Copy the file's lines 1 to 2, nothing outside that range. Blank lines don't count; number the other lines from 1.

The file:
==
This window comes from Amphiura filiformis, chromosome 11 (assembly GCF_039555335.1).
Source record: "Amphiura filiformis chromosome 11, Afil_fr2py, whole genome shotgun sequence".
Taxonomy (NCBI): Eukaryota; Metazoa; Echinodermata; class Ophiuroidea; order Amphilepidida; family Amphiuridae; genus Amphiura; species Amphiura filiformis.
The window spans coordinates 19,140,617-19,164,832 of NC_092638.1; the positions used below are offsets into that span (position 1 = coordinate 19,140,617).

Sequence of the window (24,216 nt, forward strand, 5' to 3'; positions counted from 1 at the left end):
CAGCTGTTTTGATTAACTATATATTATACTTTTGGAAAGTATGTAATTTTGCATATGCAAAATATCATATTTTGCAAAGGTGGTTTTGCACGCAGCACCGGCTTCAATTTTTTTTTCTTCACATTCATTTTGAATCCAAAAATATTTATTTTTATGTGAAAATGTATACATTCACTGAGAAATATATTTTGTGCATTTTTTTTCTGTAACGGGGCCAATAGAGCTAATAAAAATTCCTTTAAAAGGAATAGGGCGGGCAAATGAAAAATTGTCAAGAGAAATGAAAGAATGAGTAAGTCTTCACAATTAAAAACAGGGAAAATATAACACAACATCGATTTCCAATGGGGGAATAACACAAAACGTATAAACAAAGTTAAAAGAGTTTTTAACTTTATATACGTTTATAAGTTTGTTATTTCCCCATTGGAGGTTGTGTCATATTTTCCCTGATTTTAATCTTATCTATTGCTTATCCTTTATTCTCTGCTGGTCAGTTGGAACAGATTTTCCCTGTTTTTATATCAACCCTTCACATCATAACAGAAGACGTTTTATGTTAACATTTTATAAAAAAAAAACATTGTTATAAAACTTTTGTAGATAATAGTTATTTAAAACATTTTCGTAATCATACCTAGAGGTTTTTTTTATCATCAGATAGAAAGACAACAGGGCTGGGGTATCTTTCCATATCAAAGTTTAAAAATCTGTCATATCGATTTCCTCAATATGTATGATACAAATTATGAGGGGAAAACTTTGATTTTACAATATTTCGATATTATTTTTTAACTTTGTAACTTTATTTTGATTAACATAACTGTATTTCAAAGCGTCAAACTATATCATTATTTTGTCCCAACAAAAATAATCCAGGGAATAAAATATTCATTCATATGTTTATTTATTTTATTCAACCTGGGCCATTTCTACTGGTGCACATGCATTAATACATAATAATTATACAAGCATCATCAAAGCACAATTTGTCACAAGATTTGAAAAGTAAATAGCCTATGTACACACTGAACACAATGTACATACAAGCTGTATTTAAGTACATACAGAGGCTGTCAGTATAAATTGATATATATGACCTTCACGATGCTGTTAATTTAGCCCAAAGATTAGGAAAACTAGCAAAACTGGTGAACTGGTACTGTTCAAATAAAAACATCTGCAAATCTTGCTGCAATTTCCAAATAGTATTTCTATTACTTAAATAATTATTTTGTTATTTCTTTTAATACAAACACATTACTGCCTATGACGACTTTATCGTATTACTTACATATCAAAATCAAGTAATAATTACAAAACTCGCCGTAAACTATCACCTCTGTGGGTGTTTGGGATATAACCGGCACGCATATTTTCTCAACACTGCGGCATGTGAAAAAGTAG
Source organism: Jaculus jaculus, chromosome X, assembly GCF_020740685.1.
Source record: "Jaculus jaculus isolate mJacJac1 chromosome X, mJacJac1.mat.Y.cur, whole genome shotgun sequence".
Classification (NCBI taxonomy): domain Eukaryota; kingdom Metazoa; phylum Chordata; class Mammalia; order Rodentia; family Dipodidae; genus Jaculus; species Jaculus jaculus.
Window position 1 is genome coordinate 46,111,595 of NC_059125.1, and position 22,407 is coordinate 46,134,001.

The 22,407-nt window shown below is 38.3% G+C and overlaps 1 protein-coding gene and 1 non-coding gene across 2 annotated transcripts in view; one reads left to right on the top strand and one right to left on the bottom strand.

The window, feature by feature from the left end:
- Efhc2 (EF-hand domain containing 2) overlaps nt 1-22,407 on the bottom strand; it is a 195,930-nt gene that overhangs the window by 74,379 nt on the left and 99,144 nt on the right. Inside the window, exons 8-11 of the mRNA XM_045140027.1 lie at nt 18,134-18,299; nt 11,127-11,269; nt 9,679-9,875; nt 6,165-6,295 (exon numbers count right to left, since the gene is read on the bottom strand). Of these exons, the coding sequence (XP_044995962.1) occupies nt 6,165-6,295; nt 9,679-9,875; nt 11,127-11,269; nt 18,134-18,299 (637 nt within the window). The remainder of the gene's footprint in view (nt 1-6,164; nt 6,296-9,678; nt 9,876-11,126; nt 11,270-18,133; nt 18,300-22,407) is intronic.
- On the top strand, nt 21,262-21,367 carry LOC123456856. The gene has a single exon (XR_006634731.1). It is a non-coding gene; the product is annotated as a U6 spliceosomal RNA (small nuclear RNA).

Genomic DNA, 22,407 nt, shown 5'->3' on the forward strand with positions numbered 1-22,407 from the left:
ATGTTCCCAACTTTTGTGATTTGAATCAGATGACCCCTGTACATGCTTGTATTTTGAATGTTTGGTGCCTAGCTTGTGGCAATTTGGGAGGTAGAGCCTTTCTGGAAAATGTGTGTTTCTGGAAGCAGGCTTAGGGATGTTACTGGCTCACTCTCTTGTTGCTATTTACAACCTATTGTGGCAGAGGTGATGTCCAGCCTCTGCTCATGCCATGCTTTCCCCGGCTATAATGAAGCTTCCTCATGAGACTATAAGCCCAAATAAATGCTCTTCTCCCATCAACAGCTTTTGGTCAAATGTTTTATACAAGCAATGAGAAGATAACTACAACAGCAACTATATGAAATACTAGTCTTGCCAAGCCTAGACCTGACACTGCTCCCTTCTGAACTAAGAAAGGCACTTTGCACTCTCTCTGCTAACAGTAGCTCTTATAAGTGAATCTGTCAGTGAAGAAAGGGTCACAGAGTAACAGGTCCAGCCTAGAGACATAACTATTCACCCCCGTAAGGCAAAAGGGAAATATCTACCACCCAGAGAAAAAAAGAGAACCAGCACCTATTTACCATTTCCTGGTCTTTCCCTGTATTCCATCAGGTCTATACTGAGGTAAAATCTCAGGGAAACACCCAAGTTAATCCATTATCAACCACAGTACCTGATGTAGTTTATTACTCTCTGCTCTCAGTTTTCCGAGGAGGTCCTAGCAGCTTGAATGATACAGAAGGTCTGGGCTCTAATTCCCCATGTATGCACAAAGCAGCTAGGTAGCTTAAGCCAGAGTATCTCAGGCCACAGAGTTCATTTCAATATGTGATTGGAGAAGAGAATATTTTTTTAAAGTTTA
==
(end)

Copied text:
This window comes from Amphiura filiformis, chromosome 11 (assembly GCF_039555335.1).
Source record: "Amphiura filiformis chromosome 11, Afil_fr2py, whole genome shotgun sequence".